New Study Finds Renewable Portfolio Standard to Cost New Mexicans $2.3 billion Over Next 10 Years

New Mexico has a renewable portfolio standard (RPS) that mandates that so-called “renewable” sources account for 10 percent of all power generated by 2011; 15 percent for 2015; and 20 percent for 2020 and thereafter. While environmentalists would have us believe that these government regulations will create jobs and spur economic growth, the real story is far different. According to a new study commissioned by the American Tradition Institute and the Rio Grande Foundation finds that New Mexicans will pay $2.3 billion more for electricity than they otherwise would because of the RPS. The new study can be found here.

A “quick findings” page can be found here.

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4 Replies to “New Study Finds Renewable Portfolio Standard to Cost New Mexicans $2.3 billion Over Next 10 Years”

  1. Green policy creates jobs in the same way digging holes just to fill them up create jobs. More specifically, jobs must create real value. The free market is the only way to determine if real value has been created. No bureaucrat can determine that. The mandated renewable energy source idea is a terrible boondoggle and the public will pay every month for this in higher energy bills. What a waste!

    1. Jim, absolutely correct. “What a waste!”

      Green policy mandates have placed our state on the fast track to higher utility costs, and the reduced economic activity and lower tax revenue consequences that follow.

      Mandated renewable energy source policy is the work of liberals and the democrat party, and until we the people understand that and then vote these people out of every office in our state, nothing will change.

      The recent natural gas shortages should have opened a few minds to the reality of poor (biased) forecasting and poor economic policy based on and motivated by a hoax, namely man caused global warming.

      In the mean time, some wonder why we have a growing shortage of tax revenue… while restrictive, tyrannical policies, imposed at the federal and state level choke off the free market. That free market, hated by liberals, provides the only path to plentiful energy resources at reasonable price. Free market policy historically has been and is still the source of economic prosperity and yes, the tax dollar source we need to pay state employees and run our state wisely.

      Green policy and high speed rail are high on the list of liberal boondoggles. Both constitute waste based on ignorance of reality.

  2. I didn’t study the new study’s methodology in detail, but I don’t doubt their conclusion that energy costs will rise by the range of 19% to 32% over the next NINE years — since many energy costs have risen more than that over the last decade or so. What the study conveniently omits to mention is that it’s likely that energy costs will rise that much or more without any renewable mandate. And they assume that solar and wind costs will not go down, contrary to all economic history: increase demand, increase production and experience, and costs go down. Whereas for fossil fuels, even though we are able to increase production, because it is a limited resource, we are constantly increasing the cost of retrieval as we do deeper, use more chemicals to extract them.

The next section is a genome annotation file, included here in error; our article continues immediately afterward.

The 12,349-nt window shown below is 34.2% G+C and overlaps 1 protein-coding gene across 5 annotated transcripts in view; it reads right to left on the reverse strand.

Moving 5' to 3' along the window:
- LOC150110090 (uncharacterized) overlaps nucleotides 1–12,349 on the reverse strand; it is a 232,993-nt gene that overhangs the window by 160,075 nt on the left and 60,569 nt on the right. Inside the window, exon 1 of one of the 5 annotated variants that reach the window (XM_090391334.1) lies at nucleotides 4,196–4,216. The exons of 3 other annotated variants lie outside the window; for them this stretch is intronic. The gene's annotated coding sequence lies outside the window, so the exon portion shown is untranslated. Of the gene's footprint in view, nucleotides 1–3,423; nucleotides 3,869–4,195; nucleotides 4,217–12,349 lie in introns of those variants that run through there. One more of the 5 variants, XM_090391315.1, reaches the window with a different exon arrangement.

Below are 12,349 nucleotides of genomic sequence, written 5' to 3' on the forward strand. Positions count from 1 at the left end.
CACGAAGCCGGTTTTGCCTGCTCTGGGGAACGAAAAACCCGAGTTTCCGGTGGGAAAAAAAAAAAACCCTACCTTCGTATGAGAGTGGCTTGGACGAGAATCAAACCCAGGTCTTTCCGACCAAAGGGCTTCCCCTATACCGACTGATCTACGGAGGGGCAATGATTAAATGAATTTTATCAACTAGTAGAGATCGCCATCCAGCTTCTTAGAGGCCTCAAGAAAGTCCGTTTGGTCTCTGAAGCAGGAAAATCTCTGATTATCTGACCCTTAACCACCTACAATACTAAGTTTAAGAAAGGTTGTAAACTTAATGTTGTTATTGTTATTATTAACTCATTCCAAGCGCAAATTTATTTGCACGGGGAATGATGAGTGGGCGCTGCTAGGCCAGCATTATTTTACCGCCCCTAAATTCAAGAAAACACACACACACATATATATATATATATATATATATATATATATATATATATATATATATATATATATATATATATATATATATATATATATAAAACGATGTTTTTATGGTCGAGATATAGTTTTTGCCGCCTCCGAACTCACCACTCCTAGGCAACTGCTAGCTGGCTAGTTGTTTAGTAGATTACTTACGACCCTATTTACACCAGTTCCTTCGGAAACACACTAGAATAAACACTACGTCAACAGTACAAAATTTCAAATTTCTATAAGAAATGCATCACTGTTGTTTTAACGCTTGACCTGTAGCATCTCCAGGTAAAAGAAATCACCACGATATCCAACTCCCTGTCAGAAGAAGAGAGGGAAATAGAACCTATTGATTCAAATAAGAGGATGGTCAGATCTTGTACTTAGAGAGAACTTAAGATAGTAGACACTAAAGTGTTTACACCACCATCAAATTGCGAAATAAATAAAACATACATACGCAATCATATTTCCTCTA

And the main thing: since global warming caused by the already high and steadily increasing imbalance in CO2 contributed by human activities is increasingly close to a likely tipping point in effects, it almost doesn’t matter how much it will cost to reduce our CO2 intensity — if we want a livable planet.

    1. Michael,

      Rising costs related to increased recovery technique is a factor in increased costs. However, to be logical in our discussion we must ask by how much. I have not seen data that reflect these values. I am confident that professionals in the industry will have those numbers.

      The real question is by what factor has existing policy… restrictions/regulations, legal challenges, environmental and tax policy contributed to past increases in energy costs and in limiting exploration that also increases unit costs?

      The second question is as follows:
      How is it that CO2 is in imbalance if the Earth atmosphere consists of 78% nitrogen, 21% oxygen which means mathematically 1% of the atmosphere can be classified as green house gases. CO2 is only 3.62% of that 1%?
      The remaining 95% of that 1% is water vapor. To complete the 1% figure 1.36% is made of miscellaneous gases.

      Human activity is responsible for only 3.4% of the total 3.62% of 1% of the total atmospheric gases called greenhouse gases.

      How is it that there is a “steadily increasing imbalance in CO2 contributed by human activities” as you stated in your post? May I ask your source for that information? What is the number value for increase and how fast is it getting larger? And what technique was used to collect the data?
      Hopefully, East Anglia was not involved in collecting data.

      My questions are asked in the spirit of finding the truth and are not meant to denigrate your thoughts or your post.

      One last point. We must remember that all gases of Earth atmosphere may be classified as greenhouse gases in the broadest sense. We have only to look at Mars to study the effect of reduced atmospheric gases and heat retention and to the Moon for the absence of those gases.

      Respectfully,
      in search of the truth…

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